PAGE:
Faith-Based Movie Sound Of Freedom Is A Surprise Hit But One That Raises Big Red Flags


It has been a pretty interesting summer at the box office thus far, with movies like "The Flash" failing spectacularly against sky-high expectations, while others like Wes Anderson's "Asteroid City" have provided some hope that original cinema can still work in the aftermath of the pandemic. Then there's this past weekend, where "Insidious: The Red Door" managed to beat out "Indiana Jones and the Dial of Destiny" in a big win for horror, which also served as a wake-up call for massive budget blockbusters. At the same time, a faith-based film titled "Sound of Freedom" managed to make a downright shocking amount of money, given just how little it was covered in the mainstream press ahead of its release.

Distributed independently by Angel Studios, "Sound of Freedom" has racked up more than $40 million at the domestic box office in less than a week, including an impressive $18.2 million over the weekend, per The Numbers. Nailing down the budget for the film is tricky since it was actually produced way back in 2018 and was going to be distributed by 20th Century Fox before Disney acquired the studio. Disney then shelved and, years later, Angel Studios managed to wrestle the rights away. That having been said, in the face of big-name competition smack dab in the middle of the summer movie season, what this movie pulled in is deeply impressive.

The film tells a fictionalized version of a real-life story about a federal agent who saves a boy from human traffickers, but his sister is still captive. He then embarks on a mission to save her as well. It's based on Tim Ballard, a former government agent who now focuses on rescuing children from sex traffickers, with Jim Caviezel ("The Passion of the Christ") in the lead role. That's where things get dicey.

The QAnon associations

"Sound of Freedom" has been received shockingly well. It holds a 77% critical approval rating on Rotten Tomatoes to go with a perfect 100% audience rating. The film also holds a stellar A+ CinemaScore – the only movie currently in theaters with such a rating. It's a full-blown crowdpleaser, but one with a very problematic star and subject at the heart of the material.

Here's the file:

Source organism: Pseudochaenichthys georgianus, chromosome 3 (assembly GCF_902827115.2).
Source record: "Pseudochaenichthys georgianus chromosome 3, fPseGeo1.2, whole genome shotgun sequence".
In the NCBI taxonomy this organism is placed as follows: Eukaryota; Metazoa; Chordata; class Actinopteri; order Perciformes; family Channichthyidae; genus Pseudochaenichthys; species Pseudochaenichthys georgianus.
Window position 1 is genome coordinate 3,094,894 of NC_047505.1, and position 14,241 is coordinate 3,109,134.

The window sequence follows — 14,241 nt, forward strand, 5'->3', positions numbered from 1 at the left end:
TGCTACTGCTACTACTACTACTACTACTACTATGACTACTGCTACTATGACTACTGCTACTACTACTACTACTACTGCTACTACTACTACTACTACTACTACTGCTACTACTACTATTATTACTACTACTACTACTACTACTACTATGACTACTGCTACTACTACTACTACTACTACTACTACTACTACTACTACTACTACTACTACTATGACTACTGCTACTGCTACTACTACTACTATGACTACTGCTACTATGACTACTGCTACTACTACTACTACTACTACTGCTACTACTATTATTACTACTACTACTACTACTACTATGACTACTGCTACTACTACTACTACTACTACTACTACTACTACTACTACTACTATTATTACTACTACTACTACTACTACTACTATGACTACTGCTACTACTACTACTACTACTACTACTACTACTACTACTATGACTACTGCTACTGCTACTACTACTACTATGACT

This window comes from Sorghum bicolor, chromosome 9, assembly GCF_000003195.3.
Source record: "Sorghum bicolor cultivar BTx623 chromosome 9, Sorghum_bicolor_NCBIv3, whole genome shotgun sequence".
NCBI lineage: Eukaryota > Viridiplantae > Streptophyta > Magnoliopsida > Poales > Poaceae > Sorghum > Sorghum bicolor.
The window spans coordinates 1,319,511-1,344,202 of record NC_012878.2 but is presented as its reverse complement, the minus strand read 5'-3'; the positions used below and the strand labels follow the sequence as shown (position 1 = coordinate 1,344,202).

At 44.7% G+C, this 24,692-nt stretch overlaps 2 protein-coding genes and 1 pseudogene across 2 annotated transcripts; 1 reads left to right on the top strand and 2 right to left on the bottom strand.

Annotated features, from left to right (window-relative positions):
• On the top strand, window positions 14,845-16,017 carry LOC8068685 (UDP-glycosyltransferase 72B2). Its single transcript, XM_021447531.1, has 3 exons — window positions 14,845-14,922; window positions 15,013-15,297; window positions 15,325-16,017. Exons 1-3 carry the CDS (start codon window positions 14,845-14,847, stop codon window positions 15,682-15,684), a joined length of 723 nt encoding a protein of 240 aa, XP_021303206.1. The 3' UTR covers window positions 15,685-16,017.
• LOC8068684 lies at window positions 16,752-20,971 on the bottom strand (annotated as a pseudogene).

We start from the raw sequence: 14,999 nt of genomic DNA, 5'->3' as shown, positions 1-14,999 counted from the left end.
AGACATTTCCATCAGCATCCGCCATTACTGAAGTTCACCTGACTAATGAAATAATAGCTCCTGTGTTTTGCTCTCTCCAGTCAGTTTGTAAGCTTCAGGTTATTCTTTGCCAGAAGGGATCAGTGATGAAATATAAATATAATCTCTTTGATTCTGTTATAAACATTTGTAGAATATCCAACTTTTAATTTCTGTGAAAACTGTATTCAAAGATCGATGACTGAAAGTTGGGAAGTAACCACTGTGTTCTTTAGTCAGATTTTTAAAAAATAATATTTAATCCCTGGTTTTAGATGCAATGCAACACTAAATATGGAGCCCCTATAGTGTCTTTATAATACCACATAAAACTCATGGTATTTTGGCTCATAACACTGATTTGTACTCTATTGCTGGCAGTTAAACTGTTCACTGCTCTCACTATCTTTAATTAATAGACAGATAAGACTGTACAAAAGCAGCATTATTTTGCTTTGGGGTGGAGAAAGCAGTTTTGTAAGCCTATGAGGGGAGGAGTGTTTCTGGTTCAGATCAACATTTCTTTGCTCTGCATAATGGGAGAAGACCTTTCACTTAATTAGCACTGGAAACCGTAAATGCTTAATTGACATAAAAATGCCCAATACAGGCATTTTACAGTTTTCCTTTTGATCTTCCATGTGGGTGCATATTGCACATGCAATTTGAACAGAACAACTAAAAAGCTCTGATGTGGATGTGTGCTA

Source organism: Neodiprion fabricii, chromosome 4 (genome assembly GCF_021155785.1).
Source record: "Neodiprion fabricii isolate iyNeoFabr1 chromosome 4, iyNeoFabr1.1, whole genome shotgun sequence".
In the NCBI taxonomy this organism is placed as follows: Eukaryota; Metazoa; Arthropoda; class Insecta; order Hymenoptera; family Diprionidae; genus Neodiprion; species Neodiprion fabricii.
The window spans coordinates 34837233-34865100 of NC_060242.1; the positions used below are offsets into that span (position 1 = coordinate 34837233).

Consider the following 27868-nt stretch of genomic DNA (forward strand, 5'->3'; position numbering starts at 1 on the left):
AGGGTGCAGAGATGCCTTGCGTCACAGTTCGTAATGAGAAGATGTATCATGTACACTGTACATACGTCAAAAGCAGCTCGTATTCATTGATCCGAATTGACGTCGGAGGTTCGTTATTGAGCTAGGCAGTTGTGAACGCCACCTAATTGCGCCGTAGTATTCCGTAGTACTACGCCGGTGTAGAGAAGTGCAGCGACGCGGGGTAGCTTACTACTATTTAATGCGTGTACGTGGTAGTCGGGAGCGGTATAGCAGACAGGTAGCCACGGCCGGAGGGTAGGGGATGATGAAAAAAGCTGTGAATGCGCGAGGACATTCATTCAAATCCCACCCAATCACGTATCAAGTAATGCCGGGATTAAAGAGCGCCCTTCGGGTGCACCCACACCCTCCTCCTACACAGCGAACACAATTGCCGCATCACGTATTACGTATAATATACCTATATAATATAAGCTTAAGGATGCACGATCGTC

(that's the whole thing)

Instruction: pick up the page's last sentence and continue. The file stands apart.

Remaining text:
A quick trip through Google will tell you that this film has been heavily tied to the controversial group QAnon that has been linked to, among other things, the January 6 insurrection at the U.S. Capitol. The Washington Post broke the whole situation down, explaining that both Ballard and Caviezel have both publicly supported conspiracy theories pushed by QAnon. Ballard, for example, once supported a theory that retailer Wayfair was selling children saying, "Children are sold that way."

Caviezel, meanwhile, has spoken at several QAnon conferences and subscribes to the belief that child traffickers are kidnapping children to harvest their blood. At once conference in Oklahoma, he talked about "the adrenochroming of children." The idea is that these traffickers use a chemical compound in the blood generated by the body called adrenochrome to give them some sort of life boost. It's far-out conspiracy stuff, to be certain. Both the star and subject of one of the biggest films in North America right now buy into it and peddle it freely. That's a problem.

For what it's worth, the film itself does not depict these wild QAnon conspiracies and Angel Studios has pushed back against the accusations. Be that as it may, the hit movie is directly associated with people who back these conspiracies, and it's giving them a platform.

Faith-based movies making bank is not the problem

At a time when the movie business is still struggling a bit to find a path forward after the pandemic, anything that can put meat in seats can be a good thing. Angel Studios even did a pretty unique "Pay it Forward" campaign for "Sound of Freedom" where people could pay to purchase a ticket to see the film for someone who might not otherwise be able to afford it. The studio claims they've sold more than 3.8 million tickets this way. That's nothing to sneeze at.

Meanwhile, other faith-based movies have performed quite well in 2023. Lionsgate scored an unexpected hit with "Jesus Revolution" earlier this year, which earned $53 million against a $15 million budget and very minimal marketing. There's also "The Chosen," which made nearly $15 million airing its season 3 premiere in theaters. There's a built-in audience for these movies and there's no reason not to serve that audience.

As Hollywood is likely to chase this thread more in the coming years, "Sound of Freedom" is a reminder that it should be done so responsibly. If not, this devolves into, at best, a questionable business strategy and, at worst, a damning demonstration of money mattering above all else. Making a movie about child trafficking is by no means an issue — audiences love this one — it's about who that movie is being made with.